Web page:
Maori is a curator, filmmaker and writer. She is founder and director of the BlackStar Film Festival. A native of Los Angeles, she has organized programs in film at a myriad of organizations including Anthology Film Archives, Institute of Contemporary Art (Philadelphia), Lightbox Film Center, Museum of Contemporary Art (Los Angeles), The Underground Museum, and the Whitney Museum of American Art. As a filmmaker, her works have screened internationally including her feature documentary Scene Not Heard: Women in Philadelphia Hip-Hop (2006). She has also directed and produced works for, Visit Philadelphia, and India.Arie.

In 2012, she founded the BlackStar Film Festival, which focuses on independent filmmakers of color from across the globe. She was guest curator for the Flaherty Film Seminar in Fall 2017 and guest programmer for Scribe Video Center in Spring 2017. Other projects include KinoWatt (2011-2012, co-curated with Sara Zia Ebrahimi) and Black Lily Film & Music Festival (2006-2010).

Maori most recently served as Executive Director of ARRAY Alliance. Prior to that position, she served as Director of Public Engagement at the Institute of Contemporary Art, University of Pennsylvania, a role she originated, creating a new department. She previously held positions at Leeway Foundation, Painted Bride Art Center, Department of Media Studies & Production at Temple, Netter Center at University of Pennsylvania, Philadelphia Independent Film & Video Association, Sony Music, and Washington City Paper. She has taught filmmaking and film studies at Drexel University, Temple University, University of the Arts, Villanova University, Scribe Video Center, and Philadelphia Community Access Media (PhillyCAM). She began her career with internships at the Smithsonian Institution’s National Museum of American History and Dallas Austin’s Rowdy Records.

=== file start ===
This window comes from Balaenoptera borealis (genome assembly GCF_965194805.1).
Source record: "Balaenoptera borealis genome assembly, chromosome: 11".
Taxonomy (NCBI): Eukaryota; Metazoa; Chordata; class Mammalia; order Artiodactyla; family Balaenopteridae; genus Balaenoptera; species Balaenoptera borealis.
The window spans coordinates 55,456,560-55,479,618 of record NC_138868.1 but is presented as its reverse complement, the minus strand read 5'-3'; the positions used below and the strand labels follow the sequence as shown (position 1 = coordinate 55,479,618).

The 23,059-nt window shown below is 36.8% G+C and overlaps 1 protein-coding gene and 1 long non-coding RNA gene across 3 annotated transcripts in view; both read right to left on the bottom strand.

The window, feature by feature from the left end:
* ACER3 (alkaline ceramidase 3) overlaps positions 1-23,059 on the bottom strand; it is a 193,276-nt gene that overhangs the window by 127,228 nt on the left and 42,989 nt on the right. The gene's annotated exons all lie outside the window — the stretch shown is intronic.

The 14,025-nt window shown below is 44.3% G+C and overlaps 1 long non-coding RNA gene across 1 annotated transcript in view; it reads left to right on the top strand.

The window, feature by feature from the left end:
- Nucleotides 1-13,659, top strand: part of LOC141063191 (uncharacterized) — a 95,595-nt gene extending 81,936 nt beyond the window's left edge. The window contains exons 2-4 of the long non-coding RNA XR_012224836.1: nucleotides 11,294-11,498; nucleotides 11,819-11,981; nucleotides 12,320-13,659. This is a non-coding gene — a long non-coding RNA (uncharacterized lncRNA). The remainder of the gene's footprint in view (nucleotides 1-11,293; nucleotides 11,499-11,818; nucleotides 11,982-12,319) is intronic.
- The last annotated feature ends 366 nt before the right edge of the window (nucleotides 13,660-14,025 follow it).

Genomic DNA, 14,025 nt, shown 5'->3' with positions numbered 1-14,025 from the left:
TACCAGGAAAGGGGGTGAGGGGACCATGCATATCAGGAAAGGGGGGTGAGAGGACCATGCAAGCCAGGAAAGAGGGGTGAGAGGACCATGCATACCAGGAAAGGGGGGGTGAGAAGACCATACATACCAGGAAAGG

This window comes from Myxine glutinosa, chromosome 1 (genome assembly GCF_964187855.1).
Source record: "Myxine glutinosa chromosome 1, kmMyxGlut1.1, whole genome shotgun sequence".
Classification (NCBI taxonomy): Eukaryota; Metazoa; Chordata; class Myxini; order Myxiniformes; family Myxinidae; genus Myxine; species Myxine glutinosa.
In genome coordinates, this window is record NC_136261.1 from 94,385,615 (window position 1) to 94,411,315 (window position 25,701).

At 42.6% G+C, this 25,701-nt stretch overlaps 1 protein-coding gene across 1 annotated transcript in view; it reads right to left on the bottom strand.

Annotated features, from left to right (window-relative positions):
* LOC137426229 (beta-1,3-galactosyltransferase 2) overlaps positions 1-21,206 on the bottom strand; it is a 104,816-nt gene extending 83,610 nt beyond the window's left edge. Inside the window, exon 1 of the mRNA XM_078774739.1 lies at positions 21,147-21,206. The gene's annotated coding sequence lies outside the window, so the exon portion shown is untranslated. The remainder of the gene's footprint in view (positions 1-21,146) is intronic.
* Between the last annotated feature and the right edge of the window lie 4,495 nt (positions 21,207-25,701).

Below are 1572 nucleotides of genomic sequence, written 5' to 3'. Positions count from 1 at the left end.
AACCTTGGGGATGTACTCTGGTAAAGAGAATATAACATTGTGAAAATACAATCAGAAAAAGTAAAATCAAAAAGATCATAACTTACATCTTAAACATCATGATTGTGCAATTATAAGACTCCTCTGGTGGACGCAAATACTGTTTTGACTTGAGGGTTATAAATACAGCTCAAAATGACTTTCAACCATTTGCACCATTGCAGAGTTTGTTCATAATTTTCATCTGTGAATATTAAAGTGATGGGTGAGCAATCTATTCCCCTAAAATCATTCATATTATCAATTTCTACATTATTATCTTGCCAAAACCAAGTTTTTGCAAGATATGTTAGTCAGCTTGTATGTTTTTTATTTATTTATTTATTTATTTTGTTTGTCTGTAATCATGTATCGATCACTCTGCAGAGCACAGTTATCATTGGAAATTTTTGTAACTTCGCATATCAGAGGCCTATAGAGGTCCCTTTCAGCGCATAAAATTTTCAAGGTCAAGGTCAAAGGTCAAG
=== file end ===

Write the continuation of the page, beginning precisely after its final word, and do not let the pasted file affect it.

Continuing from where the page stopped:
Her writing has appeared in Film Quarterly, Philadelphia City Paper, Philadelphia Weekly, Washington City Paper,, Blu Magazine, and Maori contributed essays to the following books: We Inspire Me: Cultivate Your Creative Crew to Work, Play and Make edited by Andrea Pippins (Chronicle, 2018), Pleasure Activism: The Politics of Feeling Good, edited by adrienne maree brown (AK Press, 2019); How We Fight White Supremacy: A Field Guide to Black Resistance, edited by Akiba Solomon and Kenrya Rankin (Nation Books, 2019); and Fresh, Bold and So Def, edited by Martha Diaz and Felicia Pride (2012).

A 2019 Soros Equality Fellow, Maori has received awards from the John S. and James L. Knight Foundation, Pennsylvania Council on the Arts, Leeway Foundation, Independence Media, Women’s Way, and Philadelphia Commission on Human Rights. Maori was named a Creative Ambassador by Visit Philadelphia in 2009 and was a fellow at the 2014 Flaherty Film Seminar and a 2016 Ford Foundation Rockwood JustFilms Fellow.

Maori received her MFA in Film & Media Arts from Temple University, her BA in History from American University, and studied Design & Production at the graduate level at California Institute of the Arts. Maori currently serves on the advisory boards of Ulises and Lightbox Film Center and is a juror for the 2019 Full Frame Film Festival and the Philadelphia Asian American Film Festival.